A Duke of Her Own

By: Eloisa James



“Is this sourness the effect of marriage?” Eleanor said, staring at her sister. “You wed barely a fortnight ago. If this is the consequence of wedded bliss, I might do best to avoid it.”

“Marriage gives me time to think.” Anne smirked. “In bed.”

“I feel truly sorry for you if your bedtime activities involve consideration of my wardrobe, not to mention Rackfort’s lackluster hairdressing,” Eleanor said tartly.

Anne broke into laughter. “I just don’t understand why you dress like a prissy dowd when underneath you are quite the opposite.”

“I am not—” Eleanor flashed, and caught herself. “And I don’t understand why you are wasting time fussing over me when you have the very handsome Mr. Jeremy Bouchon claiming your attention.”

“In fact, Jeremy and I discussed you. In a slow moment, as it were.”

“You didn’t!”

“We both agree that men don’t look past your dowdy clothing. Jeremy says he never even considered the possibility of courting you. He thought you an eccentric, too pious and haughty even to take notice of him. You, Eleanor! He thought that of you. How ridiculous!”

Eleanor managed to bite back her opinion of her brother-in-law. “We’re in the middle of a ball,” she pointed out. “Wouldn’t you be more comfortable sharing Jeremy’s charming commentary later, in private?”

“No woman here has eyes like yours, Eleanor,” her sister said, ignoring her comment entirely. “That dark blue is most unusual. I wish I had it. And they turn up at the corners. Don’t you remember all those absurd poems Gideon wrote comparing your eyes to stormy seas and buttercups?”

“Not buttercups,” Eleanor said. “Bluebells, though I don’t see how this is relevant.”

“Your mouth is just as lovely as it was years ago. Back before the buttercup king himself left for greener pastures.”

“I don’t like to talk about Gideon.”

“I’ve obeyed you for three, almost four, years, but I’m tired of it,” Anne replied, raising her voice again. “I’m a married woman now and you can’t tell me what to do. Granted, you fell in love—”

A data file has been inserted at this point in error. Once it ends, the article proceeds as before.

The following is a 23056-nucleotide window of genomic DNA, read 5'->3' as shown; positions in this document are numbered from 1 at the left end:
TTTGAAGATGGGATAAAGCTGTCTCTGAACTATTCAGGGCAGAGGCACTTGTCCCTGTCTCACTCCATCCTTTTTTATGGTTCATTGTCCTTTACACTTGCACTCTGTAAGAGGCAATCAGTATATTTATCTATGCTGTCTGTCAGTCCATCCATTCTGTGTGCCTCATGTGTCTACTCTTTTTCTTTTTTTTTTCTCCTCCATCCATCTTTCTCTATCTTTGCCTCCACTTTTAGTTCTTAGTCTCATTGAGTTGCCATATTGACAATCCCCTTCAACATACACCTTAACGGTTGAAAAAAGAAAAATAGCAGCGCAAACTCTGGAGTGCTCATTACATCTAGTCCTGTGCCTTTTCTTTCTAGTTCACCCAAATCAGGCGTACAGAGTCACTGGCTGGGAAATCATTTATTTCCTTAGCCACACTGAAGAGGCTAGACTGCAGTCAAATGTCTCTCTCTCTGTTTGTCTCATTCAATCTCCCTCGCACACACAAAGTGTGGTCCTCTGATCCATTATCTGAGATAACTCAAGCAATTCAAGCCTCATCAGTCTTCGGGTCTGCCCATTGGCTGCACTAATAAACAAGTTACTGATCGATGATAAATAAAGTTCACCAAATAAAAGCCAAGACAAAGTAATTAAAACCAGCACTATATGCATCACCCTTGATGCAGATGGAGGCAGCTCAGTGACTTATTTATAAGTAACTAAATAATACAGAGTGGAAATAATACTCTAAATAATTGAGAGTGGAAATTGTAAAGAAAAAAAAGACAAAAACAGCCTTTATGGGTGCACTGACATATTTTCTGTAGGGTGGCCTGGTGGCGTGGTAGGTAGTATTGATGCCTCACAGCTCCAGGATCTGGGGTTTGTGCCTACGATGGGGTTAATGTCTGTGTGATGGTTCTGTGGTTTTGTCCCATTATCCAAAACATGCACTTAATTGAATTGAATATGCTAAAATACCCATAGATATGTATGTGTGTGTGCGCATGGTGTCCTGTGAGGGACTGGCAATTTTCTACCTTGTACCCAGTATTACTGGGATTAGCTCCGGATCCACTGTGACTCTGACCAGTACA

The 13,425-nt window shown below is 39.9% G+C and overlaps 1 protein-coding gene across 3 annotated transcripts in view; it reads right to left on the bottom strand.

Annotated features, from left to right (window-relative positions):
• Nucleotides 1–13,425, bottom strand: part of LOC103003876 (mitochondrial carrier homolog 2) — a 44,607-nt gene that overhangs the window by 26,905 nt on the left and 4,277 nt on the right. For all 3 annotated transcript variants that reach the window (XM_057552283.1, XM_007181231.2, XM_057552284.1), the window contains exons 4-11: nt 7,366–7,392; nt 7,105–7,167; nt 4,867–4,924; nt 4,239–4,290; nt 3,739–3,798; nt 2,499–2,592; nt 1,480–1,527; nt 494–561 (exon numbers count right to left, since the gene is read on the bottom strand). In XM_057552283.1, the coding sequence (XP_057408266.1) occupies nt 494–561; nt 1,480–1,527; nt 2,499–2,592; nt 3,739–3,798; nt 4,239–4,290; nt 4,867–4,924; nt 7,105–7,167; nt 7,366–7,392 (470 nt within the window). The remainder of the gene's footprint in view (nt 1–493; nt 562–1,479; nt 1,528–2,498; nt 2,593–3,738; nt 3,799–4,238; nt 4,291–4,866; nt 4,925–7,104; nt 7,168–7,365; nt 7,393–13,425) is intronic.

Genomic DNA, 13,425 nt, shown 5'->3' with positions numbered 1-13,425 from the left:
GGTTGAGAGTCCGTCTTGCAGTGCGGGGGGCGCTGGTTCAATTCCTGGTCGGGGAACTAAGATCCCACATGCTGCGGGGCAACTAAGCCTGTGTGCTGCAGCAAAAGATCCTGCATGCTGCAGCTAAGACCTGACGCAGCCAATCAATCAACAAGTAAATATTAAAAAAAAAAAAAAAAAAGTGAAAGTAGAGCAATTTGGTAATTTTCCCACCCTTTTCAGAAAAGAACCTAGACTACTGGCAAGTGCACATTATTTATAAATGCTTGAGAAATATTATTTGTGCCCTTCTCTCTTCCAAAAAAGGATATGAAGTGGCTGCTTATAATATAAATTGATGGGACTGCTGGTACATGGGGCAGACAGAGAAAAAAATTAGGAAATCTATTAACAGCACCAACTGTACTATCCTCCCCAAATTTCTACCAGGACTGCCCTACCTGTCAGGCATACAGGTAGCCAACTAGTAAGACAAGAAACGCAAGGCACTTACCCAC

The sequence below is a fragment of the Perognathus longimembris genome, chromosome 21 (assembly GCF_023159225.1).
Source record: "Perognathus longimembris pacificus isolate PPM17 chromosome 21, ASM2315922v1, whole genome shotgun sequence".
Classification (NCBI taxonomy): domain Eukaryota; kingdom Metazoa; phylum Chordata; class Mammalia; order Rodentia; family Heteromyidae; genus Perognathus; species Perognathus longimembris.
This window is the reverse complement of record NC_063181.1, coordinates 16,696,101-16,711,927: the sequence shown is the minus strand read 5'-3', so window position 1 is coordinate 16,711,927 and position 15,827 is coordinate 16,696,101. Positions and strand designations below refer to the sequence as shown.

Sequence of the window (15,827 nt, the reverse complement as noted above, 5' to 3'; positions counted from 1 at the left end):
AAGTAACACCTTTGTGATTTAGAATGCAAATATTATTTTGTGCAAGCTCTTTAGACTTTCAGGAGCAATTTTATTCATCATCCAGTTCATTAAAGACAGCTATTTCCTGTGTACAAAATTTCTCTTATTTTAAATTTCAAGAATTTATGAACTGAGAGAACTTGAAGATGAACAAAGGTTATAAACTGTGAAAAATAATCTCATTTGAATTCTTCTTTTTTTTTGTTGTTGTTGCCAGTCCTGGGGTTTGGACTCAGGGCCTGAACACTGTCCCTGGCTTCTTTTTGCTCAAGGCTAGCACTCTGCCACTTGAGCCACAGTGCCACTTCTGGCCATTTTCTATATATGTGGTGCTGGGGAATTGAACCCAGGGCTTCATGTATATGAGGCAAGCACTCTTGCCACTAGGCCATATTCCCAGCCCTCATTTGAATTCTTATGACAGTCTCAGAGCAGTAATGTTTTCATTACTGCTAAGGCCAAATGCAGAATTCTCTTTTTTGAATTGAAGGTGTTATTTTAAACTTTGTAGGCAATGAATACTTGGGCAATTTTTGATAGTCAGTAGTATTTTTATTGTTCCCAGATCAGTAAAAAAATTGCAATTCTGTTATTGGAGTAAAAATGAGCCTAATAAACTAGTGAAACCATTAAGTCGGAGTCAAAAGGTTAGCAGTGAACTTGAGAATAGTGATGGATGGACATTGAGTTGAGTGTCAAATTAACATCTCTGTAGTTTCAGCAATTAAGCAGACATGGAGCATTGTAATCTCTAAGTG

“Please,” Eleanor implored. “Keep your voice down, Anne!”

“You fell in love with a man who turned out to be a bad hat,” her sister said, albeit a bit more quietly. “But what I don’t understand is why Gideon’s rejection has resulted in your becoming a squabby old maid. Do you really intend to wither into your grave mourning that man? Will you have no children, no marriage, no household of your own, nothing, all because Gideon left you?”

Eleanor felt as if the air actually burned her lungs. “I shall probably—”

“Just when are you planning to marry? At age twenty-five, or thirty? Who will marry you when you’re that old, Eleanor? You may be beautiful, but if you don’t make an effort, no one will notice. In my experience, men are not terribly perceptive.” She leaned forward, peering. “You aren’t wearing even a touch of face paint, are you?”

“No,” Eleanor said. “None.” Of course she wanted children. And a husband. It was just that she wanted Gideon’s children. She was a fool. Seven times a fool. Gideon was not hers, and that meant his children wouldn’t be either. How on earth had the years passed so quickly?

“I am not finished,” her sister added. “There’s not a bit of your bosom to be seen, and your skirts are so long they’re practically dragging in the mud. But it’s your attitude that really matters. You look like a prude, and you jest and poke at men. They don’t like it, Eleanor. They flee in the other direction, and why shouldn’t they?”

“No reason.” Eleanor resorted to praying that Anne would run out of words, though she saw no sign of it.

“Everyone thinks you’re a snob,” her sister said flatly. “All of London knows that you swore not to marry anyone below the rank of a duke—and they don’t think well of you for it. At least the men don’t. In one fell swoop you made almost every eligible man in London think you are a condescending prig.”

“I merely intended—”

“But now there’s a duke on the market,” Anne said, overriding her. “The Duke of Villiers, no less. Rich as Croesus and apparently just as snobbish as you are, since everyone says he’s intent on marrying a duke’s daughter. That’s you, Eleanor. You. I’m married, Elizabeth is still in the nursery, and there isn’t another eligible lady of our rank in London.”

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